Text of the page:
The time was still going by incredibly slowly but at least I was past half way which gives me a big mental boost.  I think of the first half as every step gets me closer to the half, and then the second half every step gets me closer to the end.

I was making good time but I realized that when I had thought it would be no problem to do the second half faster than the first half, I somehow forgot that legs get tired the more you run.  Right, that is definitely a thing.

My heart rate was too high, my head was pounding, and my stubbornness kicked in, I did not want to do all this work only to be slower than last week.  I could do this.

I thought I had timed it so that when I’d get back to my car the run would be over.  Except on long runs I lose the ability to math – not just to math hard, to math at all.  So when I switched the screen of my watch to show the distance it said I had .2 miles left.  You might as well have told me that I had to run 20 more miles.  I was like 20 feet from my car, which was down an incline, so .2 more miles meant turning around and running up the incline. Now generally this incline wouldn’t even be noticeable but the way that I felt it seemed like I needed two sherpa and supplemental oxygen to get back up.  But I was not going to short this run, not even .2 miles.  Fuck it.  I turned around and headed up the incline deciding to forget the intervals and just run the rest of the way.

Gasping at my car with my hands on my knees I checked my watch. 14 seconds per mile faster than last week with an extra mile of running.  When I tried to smile in triumph for my selfie I started crying, the picture actually shows the transition between the two which I thought was perfect for this run.

That’s all for this week, remember that you can subscribe using this button right here so that you never miss a video, and you can follow my IRONMAN journey at http://www.ironfat.com

 

About danceswithfat

Hi, I’m Ragen Chastain. Speaker, Writer, Dancer, Choreographer, Marathoner, Soon to be IRONMAN, Activist, Fat Person.
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6 Responses to A Tale of Two Long Runs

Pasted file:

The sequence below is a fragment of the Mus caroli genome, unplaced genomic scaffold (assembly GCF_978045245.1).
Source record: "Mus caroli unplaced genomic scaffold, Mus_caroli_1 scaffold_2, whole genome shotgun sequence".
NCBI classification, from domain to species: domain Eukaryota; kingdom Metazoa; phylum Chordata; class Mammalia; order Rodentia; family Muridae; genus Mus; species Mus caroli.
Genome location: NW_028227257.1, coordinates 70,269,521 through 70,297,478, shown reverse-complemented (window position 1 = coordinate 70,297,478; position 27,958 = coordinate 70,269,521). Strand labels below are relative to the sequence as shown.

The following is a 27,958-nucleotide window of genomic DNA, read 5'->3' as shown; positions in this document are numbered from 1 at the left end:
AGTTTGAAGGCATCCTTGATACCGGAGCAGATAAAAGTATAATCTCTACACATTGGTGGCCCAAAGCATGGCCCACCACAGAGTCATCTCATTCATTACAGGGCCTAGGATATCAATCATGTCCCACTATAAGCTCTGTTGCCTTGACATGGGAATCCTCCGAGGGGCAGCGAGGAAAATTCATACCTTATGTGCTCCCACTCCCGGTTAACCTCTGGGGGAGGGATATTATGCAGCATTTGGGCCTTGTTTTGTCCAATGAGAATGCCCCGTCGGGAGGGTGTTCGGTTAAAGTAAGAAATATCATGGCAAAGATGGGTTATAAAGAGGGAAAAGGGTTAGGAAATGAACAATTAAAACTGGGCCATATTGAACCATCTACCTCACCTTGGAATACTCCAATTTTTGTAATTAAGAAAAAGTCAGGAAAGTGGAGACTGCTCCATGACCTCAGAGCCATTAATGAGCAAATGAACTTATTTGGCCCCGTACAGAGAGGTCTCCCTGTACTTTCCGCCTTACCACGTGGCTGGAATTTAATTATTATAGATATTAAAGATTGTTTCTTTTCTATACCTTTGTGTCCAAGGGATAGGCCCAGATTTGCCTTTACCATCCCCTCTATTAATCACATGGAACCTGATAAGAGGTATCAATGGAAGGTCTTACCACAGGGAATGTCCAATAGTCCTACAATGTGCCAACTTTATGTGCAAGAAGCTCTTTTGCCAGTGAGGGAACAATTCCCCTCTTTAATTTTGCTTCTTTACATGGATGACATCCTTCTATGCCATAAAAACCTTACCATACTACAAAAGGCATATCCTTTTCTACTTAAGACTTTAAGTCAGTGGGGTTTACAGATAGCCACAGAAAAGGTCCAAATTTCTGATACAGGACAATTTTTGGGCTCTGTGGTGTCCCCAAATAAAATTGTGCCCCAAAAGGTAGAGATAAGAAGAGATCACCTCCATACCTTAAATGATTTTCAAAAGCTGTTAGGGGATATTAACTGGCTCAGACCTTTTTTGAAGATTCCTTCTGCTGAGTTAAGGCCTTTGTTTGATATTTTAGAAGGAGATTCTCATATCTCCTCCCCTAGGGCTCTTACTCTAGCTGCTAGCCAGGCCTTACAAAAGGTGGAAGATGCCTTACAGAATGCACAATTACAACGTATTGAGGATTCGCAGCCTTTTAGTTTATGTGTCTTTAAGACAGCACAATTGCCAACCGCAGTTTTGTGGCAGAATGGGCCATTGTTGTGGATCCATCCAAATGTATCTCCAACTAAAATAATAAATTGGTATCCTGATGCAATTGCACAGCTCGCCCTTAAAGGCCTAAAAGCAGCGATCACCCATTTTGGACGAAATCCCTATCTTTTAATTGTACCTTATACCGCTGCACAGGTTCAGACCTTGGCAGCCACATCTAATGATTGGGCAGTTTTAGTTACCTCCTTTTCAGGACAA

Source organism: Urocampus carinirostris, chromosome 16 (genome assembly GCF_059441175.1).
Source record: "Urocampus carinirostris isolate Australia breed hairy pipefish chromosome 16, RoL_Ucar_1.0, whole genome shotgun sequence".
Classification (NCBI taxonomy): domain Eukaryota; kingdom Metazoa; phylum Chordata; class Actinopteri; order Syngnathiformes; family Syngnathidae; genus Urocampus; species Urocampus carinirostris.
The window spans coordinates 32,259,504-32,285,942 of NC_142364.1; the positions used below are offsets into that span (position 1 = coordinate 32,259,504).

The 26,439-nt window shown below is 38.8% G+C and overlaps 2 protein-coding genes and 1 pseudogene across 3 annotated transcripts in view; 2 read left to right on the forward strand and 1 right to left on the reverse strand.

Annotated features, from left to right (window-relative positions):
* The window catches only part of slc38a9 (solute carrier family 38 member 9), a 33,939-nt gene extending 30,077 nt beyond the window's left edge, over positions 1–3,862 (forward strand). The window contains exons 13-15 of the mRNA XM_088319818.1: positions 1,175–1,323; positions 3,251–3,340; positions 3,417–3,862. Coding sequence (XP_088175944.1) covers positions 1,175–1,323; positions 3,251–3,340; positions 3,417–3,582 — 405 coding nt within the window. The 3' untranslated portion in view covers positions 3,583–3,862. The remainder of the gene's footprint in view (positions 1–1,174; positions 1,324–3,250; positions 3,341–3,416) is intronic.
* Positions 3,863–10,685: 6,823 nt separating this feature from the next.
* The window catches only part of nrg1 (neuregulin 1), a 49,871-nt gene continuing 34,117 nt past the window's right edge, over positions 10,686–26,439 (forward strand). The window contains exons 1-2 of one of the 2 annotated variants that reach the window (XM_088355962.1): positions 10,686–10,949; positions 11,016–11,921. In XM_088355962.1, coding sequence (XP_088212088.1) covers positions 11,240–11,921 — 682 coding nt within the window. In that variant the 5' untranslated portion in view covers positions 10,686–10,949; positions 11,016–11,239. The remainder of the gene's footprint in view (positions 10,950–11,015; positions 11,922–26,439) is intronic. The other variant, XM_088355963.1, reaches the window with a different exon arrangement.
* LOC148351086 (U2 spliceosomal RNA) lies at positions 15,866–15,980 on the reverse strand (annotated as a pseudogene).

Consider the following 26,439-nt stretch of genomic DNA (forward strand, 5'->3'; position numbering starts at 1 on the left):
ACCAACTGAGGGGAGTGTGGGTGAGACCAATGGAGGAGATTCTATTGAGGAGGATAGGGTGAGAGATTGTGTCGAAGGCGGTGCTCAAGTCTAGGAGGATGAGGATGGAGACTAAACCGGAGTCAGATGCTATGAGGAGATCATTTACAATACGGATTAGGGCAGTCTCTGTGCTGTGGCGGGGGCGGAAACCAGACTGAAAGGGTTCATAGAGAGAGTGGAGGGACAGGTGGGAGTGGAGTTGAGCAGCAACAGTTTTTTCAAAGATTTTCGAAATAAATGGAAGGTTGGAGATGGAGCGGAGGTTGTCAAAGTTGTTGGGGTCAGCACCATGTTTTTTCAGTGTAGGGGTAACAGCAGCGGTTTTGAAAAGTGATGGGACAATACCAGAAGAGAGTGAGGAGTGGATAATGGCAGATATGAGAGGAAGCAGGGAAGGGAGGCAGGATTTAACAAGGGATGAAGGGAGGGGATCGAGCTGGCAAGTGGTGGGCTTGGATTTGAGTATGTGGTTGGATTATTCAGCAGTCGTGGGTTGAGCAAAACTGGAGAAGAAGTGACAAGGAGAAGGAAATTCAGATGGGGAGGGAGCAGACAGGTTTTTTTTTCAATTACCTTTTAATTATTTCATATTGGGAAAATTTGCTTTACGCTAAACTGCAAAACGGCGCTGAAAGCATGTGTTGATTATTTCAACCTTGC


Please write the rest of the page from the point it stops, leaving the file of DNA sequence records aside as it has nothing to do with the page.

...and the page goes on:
1. Denny says:

    This is really great Ragen, my daughter and I are in the hospital taking turns being with my wife and I enjoyed really watching your video. Bless you for all your effort giving is the beliefs hope that all is possible. Hope is all we have, sometimes.

    Like

  2. lsstrout says:

    Good to know that stubbornness can trump discomfort. 🙂

    Like

  3. Angela says:

    Way to maintain the “standard”, Ragen! 😉

    Seriously – WOW. Rock on!

    Like

  4. Jessica says:

    I wish you knew just how happy I am to see a big girl talking about her training long runs. When I started running and training for marathons, I searched far and wide for first-hand testimonies like this one and they are hard to find. Keep up the good work on your blog and good luck with the upcoming Ironman.

    Like

  5. Melody Gloucester Pegasus says:

    Okay I had to go back and reread the second half of this because I temporarily lost all ability to focus after the casual mention of “a thing where you scrape at muscles with a dull metal blade.” You are a TOTAL BADASS!

    Like

  6. Wow, I felt like I was right there with you as you described the ways you talked yourself through the first of the two runs (HOLD THE STANDARD! may be my new favourite mantra). And I’m also right there with you when it comes to that skate-blade thing that the PT uses to smooth out the adhesions. I remember that implement well. My chiropractor used to use it on my Achilles and my plantar fascia.

    You’ve made incredible gains in your workouts — love reading about the effort and payoff!

    Like